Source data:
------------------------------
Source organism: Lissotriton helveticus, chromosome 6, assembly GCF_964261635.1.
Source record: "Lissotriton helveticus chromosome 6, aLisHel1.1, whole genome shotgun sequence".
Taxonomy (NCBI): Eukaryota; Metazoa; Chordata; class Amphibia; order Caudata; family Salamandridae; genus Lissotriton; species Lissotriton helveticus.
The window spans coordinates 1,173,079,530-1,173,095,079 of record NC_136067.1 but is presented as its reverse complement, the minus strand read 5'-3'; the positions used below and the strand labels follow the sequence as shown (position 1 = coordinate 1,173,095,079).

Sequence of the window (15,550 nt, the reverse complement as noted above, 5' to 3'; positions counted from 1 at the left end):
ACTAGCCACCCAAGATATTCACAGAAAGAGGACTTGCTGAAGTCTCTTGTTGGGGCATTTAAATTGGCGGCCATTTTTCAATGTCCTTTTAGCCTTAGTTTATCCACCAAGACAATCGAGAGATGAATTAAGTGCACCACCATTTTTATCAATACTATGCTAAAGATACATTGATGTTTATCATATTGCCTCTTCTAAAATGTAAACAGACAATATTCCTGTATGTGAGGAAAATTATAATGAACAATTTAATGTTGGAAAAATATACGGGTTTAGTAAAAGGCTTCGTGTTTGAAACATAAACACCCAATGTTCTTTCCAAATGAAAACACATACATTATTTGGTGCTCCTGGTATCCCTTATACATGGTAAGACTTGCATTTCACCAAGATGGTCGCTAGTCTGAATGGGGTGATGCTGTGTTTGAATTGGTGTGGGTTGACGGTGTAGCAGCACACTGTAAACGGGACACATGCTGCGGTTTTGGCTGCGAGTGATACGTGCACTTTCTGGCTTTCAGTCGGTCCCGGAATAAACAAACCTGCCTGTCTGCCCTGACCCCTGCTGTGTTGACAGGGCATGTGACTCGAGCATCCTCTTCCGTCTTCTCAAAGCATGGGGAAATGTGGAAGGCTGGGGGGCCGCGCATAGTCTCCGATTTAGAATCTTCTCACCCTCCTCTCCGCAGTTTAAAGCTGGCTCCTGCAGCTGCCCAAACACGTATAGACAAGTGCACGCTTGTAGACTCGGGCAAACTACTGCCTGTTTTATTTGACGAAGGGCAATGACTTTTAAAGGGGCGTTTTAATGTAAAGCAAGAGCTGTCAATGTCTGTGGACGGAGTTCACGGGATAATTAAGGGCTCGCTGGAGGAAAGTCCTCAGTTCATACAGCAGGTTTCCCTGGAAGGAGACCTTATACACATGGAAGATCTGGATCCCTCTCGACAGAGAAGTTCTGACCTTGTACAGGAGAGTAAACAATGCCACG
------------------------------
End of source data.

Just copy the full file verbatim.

Source organism: Lissotriton helveticus, chromosome 6, assembly GCF_964261635.1.
Source record: "Lissotriton helveticus chromosome 6, aLisHel1.1, whole genome shotgun sequence".
Taxonomy (NCBI): Eukaryota; Metazoa; Chordata; class Amphibia; order Caudata; family Salamandridae; genus Lissotriton; species Lissotriton helveticus.
The window spans coordinates 1,173,079,530-1,173,095,079 of record NC_136067.1 but is presented as its reverse complement, the minus strand read 5'-3'; the positions used below and the strand labels follow the sequence as shown (position 1 = coordinate 1,173,095,079).

Sequence of the window (15,550 nt, the reverse complement as noted above, 5' to 3'; positions counted from 1 at the left end):
ACTAGCCACCCAAGATATTCACAGAAAGAGGACTTGCTGAAGTCTCTTGTTGGGGCATTTAAATTGGCGGCCATTTTTCAATGTCCTTTTAGCCTTAGTTTATCCACCAAGACAATCGAGAGATGAATTAAGTGCACCACCATTTTTATCAATACTATGCTAAAGATACATTGATGTTTATCATATTGCCTCTTCTAAAATGTAAACAGACAATATTCCTGTATGTGAGGAAAATTATAATGAACAATTTAATGTTGGAAAAATATACGGGTTTAGTAAAAGGCTTCGTGTTTGAAACATAAACACCCAATGTTCTTTCCAAATGAAAACACATACATTATTTGGTGCTCCTGGTATCCCTTATACATGGTAAGACTTGCATTTCACCAAGATGGTCGCTAGTCTGAATGGGGTGATGCTGTGTTTGAATTGGTGTGGGTTGACGGTGTAGCAGCACACTGTAAACGGGACACATGCTGCGGTTTTGGCTGCGAGTGATACGTGCACTTTCTGGCTTTCAGTCGGTCCCGGAATAAACAAACCTGCCTGTCTGCCCTGACCCCTGCTGTGTTGACAGGGCATGTGACTCGAGCATCCTCTTCCGTCTTCTCAAAGCATGGGGAAATGTGGAAGGCTGGGGGGCCGCGCATAGTCTCCGATTTAGAATCTTCTCACCCTCCTCTCCGCAGTTTAAAGCTGGCTCCTGCAGCTGCCCAAACACGTATAGACAAGTGCACGCTTGTAGACTCGGGCAAACTACTGCCTGTTTTATTTGACGAAGGGCAATGACTTTTAAAGGGGCGTTTTAATGTAAAGCAAGAGCTGTCAATGTCTGTGGACGGAGTTCACGGGATAATTAAGGGCTCGCTGGAGGAAAGTCCTCAGTTCATACAGCAGGTTTCCCTGGAAGGAGACCTTATACACATGGAAGATCTGGATCCCTCTCGACAGAGAAGTTCTGACCTTGTACAGGAGAGTAAACAATGCCACG